Scientists seek rare species survivors amid Australia flames

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(AP) - Much of Australia is still ablaze in an unprecedented wildfire season that has already charred an area the size of Kentucky.

Nearly half a billion animals have been impacted in some way by the Australian fires. (Source: Humane Society International, Australian Department of Defense, AFPTV, CNN)

Scientists fear that some of Australia’s unique and colorful endangered species may not recover.

Now they are looking for surviving representatives of rare species including the kangaroo-like brush-tailed rock wallabies and helping threatened creatures get enough food and water in recently scorched forests.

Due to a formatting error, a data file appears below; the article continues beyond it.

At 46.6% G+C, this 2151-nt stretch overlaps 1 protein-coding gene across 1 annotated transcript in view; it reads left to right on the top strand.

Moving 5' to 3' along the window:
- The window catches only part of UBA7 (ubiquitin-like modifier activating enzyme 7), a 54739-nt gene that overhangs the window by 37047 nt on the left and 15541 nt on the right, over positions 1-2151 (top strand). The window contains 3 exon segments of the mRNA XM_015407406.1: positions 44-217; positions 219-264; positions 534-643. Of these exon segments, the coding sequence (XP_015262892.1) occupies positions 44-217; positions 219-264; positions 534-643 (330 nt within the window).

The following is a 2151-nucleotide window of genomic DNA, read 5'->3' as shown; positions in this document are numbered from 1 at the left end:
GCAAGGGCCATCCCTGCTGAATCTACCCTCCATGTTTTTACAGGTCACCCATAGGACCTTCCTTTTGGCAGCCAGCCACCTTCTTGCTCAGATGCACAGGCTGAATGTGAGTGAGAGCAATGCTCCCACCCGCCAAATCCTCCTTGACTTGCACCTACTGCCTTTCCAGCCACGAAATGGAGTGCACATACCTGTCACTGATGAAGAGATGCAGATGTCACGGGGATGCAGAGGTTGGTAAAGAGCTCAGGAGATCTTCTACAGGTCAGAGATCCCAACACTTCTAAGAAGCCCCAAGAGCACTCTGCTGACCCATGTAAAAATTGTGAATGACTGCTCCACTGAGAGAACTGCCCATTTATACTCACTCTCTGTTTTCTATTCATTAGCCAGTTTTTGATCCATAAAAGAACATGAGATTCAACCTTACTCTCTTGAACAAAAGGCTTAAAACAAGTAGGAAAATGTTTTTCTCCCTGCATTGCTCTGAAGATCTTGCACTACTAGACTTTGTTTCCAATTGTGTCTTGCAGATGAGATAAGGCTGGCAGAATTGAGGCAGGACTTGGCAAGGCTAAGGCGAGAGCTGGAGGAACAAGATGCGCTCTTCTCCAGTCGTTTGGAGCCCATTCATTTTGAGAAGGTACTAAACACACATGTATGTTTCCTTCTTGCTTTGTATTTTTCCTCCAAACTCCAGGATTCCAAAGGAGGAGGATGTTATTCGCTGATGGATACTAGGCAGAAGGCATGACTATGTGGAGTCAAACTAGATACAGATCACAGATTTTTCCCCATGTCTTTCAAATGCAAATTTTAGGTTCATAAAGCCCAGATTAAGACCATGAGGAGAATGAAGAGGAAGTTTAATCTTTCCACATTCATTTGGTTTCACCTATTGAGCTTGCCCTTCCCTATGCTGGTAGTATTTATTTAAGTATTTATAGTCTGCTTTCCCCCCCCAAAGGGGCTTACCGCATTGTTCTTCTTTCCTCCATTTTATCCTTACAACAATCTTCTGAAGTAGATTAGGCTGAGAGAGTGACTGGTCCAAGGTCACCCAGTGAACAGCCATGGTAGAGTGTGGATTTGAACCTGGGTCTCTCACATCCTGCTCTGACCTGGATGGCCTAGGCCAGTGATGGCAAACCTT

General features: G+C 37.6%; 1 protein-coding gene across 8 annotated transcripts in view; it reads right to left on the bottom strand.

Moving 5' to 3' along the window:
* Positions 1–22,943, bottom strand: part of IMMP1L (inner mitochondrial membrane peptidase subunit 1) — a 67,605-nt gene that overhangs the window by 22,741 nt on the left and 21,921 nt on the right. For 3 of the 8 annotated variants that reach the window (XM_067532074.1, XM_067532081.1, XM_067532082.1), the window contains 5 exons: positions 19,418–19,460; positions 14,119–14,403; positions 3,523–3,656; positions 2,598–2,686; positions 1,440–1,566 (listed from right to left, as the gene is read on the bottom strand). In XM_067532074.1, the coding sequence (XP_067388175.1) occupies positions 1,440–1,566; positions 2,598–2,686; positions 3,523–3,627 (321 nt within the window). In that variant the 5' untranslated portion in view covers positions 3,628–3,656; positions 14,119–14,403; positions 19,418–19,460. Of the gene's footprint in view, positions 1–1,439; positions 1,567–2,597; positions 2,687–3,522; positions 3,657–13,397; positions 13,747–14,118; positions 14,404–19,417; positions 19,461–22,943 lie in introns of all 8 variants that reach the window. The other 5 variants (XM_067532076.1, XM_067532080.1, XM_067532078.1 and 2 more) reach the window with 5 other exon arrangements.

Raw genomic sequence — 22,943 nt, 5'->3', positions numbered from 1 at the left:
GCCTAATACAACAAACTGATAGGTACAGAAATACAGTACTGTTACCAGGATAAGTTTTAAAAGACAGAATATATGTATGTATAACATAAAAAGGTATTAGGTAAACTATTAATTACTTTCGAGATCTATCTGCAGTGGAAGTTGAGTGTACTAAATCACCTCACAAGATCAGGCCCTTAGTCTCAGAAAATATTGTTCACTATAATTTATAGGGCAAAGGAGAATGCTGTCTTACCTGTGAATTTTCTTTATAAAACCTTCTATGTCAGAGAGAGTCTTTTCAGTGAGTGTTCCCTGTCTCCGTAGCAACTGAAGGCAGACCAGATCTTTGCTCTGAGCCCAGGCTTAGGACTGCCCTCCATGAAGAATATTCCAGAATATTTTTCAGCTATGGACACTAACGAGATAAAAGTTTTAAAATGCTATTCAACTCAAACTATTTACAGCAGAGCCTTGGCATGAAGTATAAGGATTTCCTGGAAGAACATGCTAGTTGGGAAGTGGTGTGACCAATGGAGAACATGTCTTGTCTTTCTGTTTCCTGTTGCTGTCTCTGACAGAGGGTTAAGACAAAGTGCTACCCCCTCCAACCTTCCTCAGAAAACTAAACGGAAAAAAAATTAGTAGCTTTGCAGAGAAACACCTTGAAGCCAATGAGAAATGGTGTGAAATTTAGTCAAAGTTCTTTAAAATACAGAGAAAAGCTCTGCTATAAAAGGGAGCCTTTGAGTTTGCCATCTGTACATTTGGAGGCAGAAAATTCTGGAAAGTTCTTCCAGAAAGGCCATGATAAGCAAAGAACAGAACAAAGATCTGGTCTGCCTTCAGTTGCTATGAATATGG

Koalas are not now in imminent danger of extinction, but scientists worry that the iconic marsupial’s habitat has been greatly reduced by wildfires.

Scientists say climate change is making massive wildfires more common.

Australia firefighters save world’s only rare dinosaur trees
Firefighters have saved the world’s last remaining wild stand of a prehistoric tree from Australia’s wildfires.

The national parks director says firefighters winched from helicopters to reach the cluster of fewer than 200 Wollemi Pines in a remote mountain gorge a week before a massive wildlife bore down.

A state environmental official says the stand was saved, though some plants were singed.

The Wollemi Pine had only been seen in its fossilized form and was thought long extinct before the stand in the Blue Mountains west of Sydney was found in 1994.

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